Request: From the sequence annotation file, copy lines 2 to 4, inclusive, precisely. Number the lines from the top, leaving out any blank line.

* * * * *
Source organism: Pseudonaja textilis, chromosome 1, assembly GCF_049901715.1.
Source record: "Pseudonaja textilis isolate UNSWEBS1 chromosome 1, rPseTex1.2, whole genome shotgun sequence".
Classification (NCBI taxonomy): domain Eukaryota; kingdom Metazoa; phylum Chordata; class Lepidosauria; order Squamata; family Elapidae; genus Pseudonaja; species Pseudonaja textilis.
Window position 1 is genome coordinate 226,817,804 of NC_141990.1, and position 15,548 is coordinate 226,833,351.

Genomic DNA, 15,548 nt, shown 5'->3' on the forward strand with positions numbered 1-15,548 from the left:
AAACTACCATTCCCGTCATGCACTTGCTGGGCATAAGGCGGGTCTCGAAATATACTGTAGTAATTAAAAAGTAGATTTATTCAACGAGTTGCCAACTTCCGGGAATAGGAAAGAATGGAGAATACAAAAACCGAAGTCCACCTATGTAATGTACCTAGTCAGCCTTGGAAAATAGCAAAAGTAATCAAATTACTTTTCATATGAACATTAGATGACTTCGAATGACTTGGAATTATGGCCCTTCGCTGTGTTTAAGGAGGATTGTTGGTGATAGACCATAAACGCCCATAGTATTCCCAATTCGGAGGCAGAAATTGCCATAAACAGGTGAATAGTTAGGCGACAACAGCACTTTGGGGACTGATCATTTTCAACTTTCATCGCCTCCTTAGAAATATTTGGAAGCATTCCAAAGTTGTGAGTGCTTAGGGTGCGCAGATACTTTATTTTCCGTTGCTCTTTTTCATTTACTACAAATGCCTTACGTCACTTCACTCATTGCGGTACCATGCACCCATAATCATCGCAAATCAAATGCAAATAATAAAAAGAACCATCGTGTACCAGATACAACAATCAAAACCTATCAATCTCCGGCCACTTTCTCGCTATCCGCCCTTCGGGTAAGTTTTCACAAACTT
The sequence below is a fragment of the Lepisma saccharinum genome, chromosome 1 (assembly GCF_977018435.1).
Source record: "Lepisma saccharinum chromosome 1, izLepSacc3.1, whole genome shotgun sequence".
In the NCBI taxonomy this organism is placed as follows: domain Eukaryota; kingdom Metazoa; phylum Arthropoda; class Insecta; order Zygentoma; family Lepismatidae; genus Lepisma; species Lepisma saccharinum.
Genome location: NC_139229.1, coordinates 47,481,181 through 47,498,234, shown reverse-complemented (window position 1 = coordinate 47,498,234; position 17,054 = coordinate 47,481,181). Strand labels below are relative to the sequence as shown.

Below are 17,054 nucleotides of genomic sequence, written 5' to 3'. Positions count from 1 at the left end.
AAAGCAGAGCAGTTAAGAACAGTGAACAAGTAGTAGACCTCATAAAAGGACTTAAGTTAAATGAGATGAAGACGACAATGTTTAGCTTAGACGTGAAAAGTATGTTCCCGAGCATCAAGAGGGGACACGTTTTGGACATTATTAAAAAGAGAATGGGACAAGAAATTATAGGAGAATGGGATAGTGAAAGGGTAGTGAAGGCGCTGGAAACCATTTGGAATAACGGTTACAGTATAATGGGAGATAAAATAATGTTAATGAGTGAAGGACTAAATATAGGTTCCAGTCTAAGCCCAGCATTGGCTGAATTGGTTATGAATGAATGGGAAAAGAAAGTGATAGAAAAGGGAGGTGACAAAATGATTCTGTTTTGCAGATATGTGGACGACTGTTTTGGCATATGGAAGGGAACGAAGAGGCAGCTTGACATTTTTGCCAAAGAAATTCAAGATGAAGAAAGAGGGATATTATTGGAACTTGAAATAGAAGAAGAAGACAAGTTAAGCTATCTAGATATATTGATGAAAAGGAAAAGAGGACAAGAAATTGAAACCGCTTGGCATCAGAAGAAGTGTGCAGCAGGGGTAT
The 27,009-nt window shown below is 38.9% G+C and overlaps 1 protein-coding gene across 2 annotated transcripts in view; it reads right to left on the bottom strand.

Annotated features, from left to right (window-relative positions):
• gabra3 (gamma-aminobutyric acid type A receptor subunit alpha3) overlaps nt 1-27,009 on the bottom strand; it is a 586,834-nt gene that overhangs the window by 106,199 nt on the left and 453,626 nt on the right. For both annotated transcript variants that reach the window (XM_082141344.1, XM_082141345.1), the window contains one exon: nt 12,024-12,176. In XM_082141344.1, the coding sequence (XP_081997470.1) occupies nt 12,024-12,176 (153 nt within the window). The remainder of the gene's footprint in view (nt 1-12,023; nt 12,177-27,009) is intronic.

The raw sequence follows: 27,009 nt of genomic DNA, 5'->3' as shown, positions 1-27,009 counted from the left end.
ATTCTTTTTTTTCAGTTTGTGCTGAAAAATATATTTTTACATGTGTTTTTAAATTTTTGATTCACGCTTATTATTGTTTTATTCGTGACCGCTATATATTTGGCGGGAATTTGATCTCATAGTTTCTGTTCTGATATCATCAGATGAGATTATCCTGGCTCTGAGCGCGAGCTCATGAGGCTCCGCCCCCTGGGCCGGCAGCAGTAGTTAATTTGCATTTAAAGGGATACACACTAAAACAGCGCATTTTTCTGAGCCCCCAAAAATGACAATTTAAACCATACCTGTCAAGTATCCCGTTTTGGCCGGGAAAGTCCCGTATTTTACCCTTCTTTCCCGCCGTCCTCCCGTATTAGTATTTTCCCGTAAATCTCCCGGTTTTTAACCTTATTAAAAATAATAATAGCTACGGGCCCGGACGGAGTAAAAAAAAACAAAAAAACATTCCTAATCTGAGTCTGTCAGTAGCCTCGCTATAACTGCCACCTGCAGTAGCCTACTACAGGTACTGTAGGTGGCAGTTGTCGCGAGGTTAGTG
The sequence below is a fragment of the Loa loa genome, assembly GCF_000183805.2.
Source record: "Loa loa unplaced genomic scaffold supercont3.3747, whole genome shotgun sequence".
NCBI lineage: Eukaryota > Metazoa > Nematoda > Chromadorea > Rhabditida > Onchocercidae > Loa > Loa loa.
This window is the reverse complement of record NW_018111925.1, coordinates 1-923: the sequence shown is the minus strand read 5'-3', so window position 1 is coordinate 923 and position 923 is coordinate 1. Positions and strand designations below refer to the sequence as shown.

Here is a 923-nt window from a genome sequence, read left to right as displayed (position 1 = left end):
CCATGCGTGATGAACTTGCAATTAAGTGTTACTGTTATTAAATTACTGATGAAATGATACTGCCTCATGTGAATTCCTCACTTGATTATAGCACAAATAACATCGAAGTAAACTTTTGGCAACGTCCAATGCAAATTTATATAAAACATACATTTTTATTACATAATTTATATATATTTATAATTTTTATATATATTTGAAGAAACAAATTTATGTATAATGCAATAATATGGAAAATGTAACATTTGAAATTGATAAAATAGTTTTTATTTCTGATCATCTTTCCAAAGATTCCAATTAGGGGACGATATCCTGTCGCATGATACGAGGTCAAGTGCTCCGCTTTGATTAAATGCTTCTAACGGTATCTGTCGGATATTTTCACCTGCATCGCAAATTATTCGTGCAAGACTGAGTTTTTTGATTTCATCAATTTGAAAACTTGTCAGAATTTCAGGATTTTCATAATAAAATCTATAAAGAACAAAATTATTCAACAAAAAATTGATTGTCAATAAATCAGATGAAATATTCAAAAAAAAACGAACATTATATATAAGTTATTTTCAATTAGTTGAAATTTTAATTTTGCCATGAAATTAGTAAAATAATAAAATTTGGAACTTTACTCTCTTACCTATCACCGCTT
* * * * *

Source record: "Pseudonaja textilis isolate UNSWEBS1 chromosome 1, rPseTex1.2, whole genome shotgun sequence".
Classification (NCBI taxonomy): domain Eukaryota; kingdom Metazoa; phylum Chordata; class Lepidosauria; order Squamata; family Elapidae; genus Pseudonaja; species Pseudonaja textilis.
Window position 1 is genome coordinate 226,817,804 of NC_141990.1, and position 15,548 is coordinate 226,833,351.